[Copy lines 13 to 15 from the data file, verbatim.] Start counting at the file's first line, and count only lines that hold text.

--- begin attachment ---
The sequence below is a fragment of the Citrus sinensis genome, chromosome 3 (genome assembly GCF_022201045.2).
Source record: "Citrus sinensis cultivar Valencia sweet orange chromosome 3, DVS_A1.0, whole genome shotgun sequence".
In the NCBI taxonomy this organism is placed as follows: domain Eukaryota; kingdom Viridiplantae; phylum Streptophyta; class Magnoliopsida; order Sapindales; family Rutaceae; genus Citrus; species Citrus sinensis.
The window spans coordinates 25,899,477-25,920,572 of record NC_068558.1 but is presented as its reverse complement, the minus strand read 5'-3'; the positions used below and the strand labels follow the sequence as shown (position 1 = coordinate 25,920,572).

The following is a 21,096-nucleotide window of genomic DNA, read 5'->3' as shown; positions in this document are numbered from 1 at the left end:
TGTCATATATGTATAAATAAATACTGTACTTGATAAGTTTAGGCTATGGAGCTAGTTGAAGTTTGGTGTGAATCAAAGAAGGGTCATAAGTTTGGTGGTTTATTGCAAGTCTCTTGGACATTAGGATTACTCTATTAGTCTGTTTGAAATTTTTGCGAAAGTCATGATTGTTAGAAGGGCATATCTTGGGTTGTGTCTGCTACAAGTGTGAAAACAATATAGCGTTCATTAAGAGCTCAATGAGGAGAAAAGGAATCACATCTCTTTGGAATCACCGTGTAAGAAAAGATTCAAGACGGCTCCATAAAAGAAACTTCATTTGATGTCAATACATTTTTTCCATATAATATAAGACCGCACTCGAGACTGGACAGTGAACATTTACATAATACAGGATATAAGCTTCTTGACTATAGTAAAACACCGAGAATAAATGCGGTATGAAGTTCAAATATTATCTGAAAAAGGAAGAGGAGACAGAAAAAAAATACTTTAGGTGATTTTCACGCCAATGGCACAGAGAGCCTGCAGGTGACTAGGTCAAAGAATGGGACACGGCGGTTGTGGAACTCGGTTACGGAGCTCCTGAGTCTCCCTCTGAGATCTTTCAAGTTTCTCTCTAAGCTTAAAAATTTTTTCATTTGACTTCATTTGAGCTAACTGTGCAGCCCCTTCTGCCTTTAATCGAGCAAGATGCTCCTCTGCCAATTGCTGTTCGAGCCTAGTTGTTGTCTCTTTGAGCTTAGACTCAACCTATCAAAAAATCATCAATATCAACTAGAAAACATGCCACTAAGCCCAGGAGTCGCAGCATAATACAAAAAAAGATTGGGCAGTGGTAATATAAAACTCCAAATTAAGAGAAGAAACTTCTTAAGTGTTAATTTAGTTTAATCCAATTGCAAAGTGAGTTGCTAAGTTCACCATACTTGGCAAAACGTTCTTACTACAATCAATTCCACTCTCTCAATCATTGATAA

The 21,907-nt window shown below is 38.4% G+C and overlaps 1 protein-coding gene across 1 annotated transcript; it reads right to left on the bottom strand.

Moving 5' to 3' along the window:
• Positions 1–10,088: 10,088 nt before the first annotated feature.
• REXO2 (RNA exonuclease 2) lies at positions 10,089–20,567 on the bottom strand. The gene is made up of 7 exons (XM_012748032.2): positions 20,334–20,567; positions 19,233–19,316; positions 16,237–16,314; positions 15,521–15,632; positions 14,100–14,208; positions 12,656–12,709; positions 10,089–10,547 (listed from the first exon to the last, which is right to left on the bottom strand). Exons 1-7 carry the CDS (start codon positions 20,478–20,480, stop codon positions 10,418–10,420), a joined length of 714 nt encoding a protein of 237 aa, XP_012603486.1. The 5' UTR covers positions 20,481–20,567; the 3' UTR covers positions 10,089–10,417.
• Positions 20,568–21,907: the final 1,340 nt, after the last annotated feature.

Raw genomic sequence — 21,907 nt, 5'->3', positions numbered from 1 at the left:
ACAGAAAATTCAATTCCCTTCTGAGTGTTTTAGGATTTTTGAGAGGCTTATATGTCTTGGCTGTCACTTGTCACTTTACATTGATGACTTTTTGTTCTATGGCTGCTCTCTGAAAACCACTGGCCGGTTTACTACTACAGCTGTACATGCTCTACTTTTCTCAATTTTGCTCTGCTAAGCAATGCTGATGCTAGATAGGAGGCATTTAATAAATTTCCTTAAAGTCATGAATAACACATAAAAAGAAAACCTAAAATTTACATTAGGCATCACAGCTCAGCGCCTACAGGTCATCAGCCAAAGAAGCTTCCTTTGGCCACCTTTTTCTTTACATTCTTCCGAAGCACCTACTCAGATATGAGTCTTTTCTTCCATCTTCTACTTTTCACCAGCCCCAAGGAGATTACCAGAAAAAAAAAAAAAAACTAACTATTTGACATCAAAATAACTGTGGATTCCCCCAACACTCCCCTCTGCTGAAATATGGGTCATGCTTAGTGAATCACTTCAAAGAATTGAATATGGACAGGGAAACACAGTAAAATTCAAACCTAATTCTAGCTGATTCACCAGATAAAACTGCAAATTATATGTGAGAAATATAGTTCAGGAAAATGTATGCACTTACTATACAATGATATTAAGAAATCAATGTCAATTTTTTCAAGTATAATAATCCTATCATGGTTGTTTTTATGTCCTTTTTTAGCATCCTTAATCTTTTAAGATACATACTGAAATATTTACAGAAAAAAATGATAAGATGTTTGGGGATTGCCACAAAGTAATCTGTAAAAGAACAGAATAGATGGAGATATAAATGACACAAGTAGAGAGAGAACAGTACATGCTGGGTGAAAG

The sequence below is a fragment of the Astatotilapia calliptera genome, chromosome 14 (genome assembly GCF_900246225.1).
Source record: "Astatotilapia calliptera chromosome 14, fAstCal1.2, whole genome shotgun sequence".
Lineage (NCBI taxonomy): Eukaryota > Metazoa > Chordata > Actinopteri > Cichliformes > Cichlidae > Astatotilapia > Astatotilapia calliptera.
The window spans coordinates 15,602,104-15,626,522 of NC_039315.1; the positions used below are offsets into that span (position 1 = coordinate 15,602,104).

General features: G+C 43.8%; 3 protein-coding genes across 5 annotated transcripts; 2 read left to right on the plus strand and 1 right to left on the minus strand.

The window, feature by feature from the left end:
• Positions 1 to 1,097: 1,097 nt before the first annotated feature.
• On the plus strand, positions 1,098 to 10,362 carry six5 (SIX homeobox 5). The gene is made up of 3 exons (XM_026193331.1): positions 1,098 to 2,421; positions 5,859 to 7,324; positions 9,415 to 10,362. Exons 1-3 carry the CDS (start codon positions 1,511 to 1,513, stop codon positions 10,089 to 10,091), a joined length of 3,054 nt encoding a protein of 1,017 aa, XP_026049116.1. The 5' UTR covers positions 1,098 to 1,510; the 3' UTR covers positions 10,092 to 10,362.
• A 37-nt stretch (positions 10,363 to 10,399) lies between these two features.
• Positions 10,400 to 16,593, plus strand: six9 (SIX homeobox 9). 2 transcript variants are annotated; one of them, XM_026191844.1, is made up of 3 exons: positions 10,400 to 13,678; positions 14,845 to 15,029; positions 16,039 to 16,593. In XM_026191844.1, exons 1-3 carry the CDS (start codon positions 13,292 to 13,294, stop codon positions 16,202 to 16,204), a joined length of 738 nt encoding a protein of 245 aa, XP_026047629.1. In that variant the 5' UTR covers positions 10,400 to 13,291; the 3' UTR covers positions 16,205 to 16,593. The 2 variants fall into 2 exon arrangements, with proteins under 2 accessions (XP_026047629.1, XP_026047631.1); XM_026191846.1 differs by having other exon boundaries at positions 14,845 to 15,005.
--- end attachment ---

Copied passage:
ACAGAAAATTCAATTCCCTTCTGAGTGTTTTAGGATTTTTGAGAGGCTTATATGTCTTGGCTGTCACTTGTCACTTTACATTGATGACTTTTTGTTCTATGGCTGCTCTCTGAAAACCACTGGCCGGTTTACTACTACAGCTGTACATGCTCTACTTTTCTCAATTTTGCTCTGCTAAGCAATGCTGATGCTAGATAGGAGGCATTTAATAAATTTCCTTAAAGTCATGAATAACACATAAAAAGAAAACCTAAAATTTACATTAGGCATCACAGCTCAGCGCCTACAGGTCATCAGCCAAAGAAGCTTCCTTTGGCCACCTTTTTCTTTACATTCTTCCGAAGCACCTACTCAGATATGAGTCTTTTCTTCCATCTTCTACTTTTCACCAGCCCCAAGGAGATTACCAGAAAAAAAAAAAAAAACTAACTATTTGACATCAAAATAACTGTGGATTCCCCCAACACTCCCCTCTGCTGAAATATGGGTCATGCTTAGTGAATCACTTCAAAGAATTGAATATGGACAGGGAAACACAGTAAAATTCAAACCTAATTCTAGCTGATTCACCAGATAAAACTGCAAATTATATGTGAGAAATATAGTTCAGGAAAATGTATGCACTTACTATACAATGATATTAAGAAATCAATGTCAATTTTTTCAAGTATAATAATCCTATCATGGTTGTTTTTATGTCCTTTTTTAGCATCCTTAATCTTTTAAGATACATACTGAAATATTTACAGAAAAAAATGATAAGATGTTTGGGGATTGCCACAAAGTAATCTGTAAAAGAACAGAATAGATGGAGATATAAATGACACAAGTAGAGAGAGAACAGTACATGCTGGGTGAAAG

The sequence below is a fragment of the Astatotilapia calliptera genome, chromosome 14 (genome assembly GCF_900246225.1).
Source record: "Astatotilapia calliptera chromosome 14, fAstCal1.2, whole genome shotgun sequence".